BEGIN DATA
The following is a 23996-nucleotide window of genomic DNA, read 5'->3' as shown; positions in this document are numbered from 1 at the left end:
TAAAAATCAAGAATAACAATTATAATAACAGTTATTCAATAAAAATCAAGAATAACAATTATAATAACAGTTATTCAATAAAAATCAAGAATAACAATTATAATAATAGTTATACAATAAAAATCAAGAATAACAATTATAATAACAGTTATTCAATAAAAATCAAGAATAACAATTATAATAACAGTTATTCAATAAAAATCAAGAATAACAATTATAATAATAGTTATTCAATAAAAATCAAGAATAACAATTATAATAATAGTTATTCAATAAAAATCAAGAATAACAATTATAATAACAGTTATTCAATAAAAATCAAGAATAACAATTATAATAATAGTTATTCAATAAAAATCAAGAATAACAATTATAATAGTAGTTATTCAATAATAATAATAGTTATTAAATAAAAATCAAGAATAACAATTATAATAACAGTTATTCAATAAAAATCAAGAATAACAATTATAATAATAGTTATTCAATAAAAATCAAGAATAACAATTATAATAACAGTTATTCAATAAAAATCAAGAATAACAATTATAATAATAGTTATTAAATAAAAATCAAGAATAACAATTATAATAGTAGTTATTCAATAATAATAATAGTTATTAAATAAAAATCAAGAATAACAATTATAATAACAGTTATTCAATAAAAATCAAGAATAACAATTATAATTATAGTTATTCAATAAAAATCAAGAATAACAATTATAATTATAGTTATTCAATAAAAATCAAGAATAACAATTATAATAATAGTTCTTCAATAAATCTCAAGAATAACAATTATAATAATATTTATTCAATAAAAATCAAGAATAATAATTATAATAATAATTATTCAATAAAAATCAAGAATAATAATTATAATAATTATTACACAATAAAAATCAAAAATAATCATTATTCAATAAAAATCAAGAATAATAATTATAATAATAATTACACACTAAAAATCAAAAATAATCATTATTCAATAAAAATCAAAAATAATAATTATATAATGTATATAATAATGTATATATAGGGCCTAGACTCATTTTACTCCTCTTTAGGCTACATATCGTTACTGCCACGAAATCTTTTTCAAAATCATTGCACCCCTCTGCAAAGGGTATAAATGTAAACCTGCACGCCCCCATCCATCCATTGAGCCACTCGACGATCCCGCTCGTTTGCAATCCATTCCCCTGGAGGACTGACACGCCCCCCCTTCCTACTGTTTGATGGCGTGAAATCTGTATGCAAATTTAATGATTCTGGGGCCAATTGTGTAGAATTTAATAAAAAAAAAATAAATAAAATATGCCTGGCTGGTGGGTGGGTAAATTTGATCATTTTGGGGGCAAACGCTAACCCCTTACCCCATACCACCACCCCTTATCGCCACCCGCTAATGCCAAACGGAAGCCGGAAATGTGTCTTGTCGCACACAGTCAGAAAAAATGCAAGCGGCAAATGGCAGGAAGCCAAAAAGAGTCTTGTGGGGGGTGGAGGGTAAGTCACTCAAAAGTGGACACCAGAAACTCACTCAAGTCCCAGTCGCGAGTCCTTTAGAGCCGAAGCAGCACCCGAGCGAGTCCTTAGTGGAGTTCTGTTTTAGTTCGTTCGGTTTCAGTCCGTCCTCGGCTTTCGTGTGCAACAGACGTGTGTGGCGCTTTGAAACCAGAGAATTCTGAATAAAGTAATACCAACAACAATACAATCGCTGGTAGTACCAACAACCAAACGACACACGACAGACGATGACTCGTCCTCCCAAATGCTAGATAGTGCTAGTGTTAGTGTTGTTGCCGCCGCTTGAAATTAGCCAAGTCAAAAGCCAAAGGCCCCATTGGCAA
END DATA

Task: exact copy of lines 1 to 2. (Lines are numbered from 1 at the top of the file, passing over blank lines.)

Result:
The following is a 23996-nucleotide window of genomic DNA, read 5'->3' as shown; positions in this document are numbered from 1 at the left end:
TAAAAATCAAGAATAACAATTATAATAACAGTTATTCAATAAAAATCAAGAATAACAATTATAATAACAGTTATTCAATAAAAATCAAGAATAACAATTATAATAATAGTTATACAATAAAAATCAAGAATAACAATTATAATAACAGTTATTCAATAAAAATCAAGAATAACAATTATAATAACAGTTATTCAATAAAAATCAAGAATAACAATTATAATAATAGTTATTCAATAAAAATCAAGAATAACAATTATAATAATAGTTATTCAATAAAAATCAAGAATAACAATTATAATAACAGTTATTCAATAAAAATCAAGAATAACAATTATAATAATAGTTATTCAATAAAAATCAAGAATAACAATTATAATAGTAGTTATTCAATAATAATAATAGTTATTAAATAAAAATCAAGAATAACAATTATAATAACAGTTATTCAATAAAAATCAAGAATAACAATTATAATAATAGTTATTCAATAAAAATCAAGAATAACAATTATAATAACAGTTATTCAATAAAAATCAAGAATAACAATTATAATAATAGTTATTAAATAAAAATCAAGAATAACAATTATAATAGTAGTTATTCAATAATAATAATAGTTATTAAATAAAAATCAAGAATAACAATTATAATAACAGTTATTCAATAAAAATCAAGAATAACAATTATAATTATAGTTATTCAATAAAAATCAAGAATAACAATTATAATTATAGTTATTCAATAAAAATCAAGAATAACAATTATAATAATAGTTCTTCAATAAATCTCAAGAATAACAATTATAATAATATTTATTCAATAAAAATCAAGAATAATAATTATAATAATAATTATTCAATAAAAATCAAGAATAATAATTATAATAATTATTACACAATAAAAATCAAAAATAATCATTATTCAATAAAAATCAAGAATAATAATTATAATAATAATTACACACTAAAAATCAAAAATAATCATTATTCAATAAAAATCAAAAATAATAATTATATAATGTATATAATAATGTATATATAGGGCCTAGACTCATTTTACTCCTCTTTAGGCTACATATCGTTACTGCCACGAAATCTTTTTCAAAATCATTGCACCCCTCTGCAAAGGGTATAAATGTAAACCTGCACGCCCCCATCCATCCATTGAGCCACTCGACGATCCCGCTCGTTTGCAATCCATTCCCCTGGAGGACTGACACGCCCCCCCTTCCTACTGTTTGATGGCGTGAAATCTGTATGCAAATTTAATGATTCTGGGGCCAATTGTGTAGAATTTAATAAAAAAAAAATAAATAAAATATGCCTGGCTGGTGGGTGGGTAAATTTGATCATTTTGGGGGCAAACGCTAACCCCTTACCCCATACCACCACCCCTTATCGCCACCCGCTAATGCCAAACGGAAGCCGGAAATGTGTCTTGTCGCACACAGTCAGAAAAAATGCAAGCGGCAAATGGCAGGAAGCCAAAAAGAGTCTTGTGGGGGGTGGAGGGTAAGTCACTCAAAAGTGGACACCAGAAACTCACTCAAGTCCCAGTCGCGAGTCCTTTAGAGCCGAAGCAGCACCCGAGCGAGTCCTTAGTGGAGTTCTGTTTTAGTTCGTTCGGTTTCAGTCCGTCCTCGGCTTTCGTGTGCAACAGACGTGTGTGGCGCTTTGAAACCAGAGAATTCTGAATAAAGTAATACCAACAACAATACAATCGCTGGTAGTACCAACAACCAAACGACACACGACAGACGATGACTCGTCCTCCCAAATGCTAGATAGTGCTAGTGTTAGTGTTGTTGCCGCCGCTTGAAATTAGCCAAGTCAAAAGCCAAAGGCCCCATTGGCAA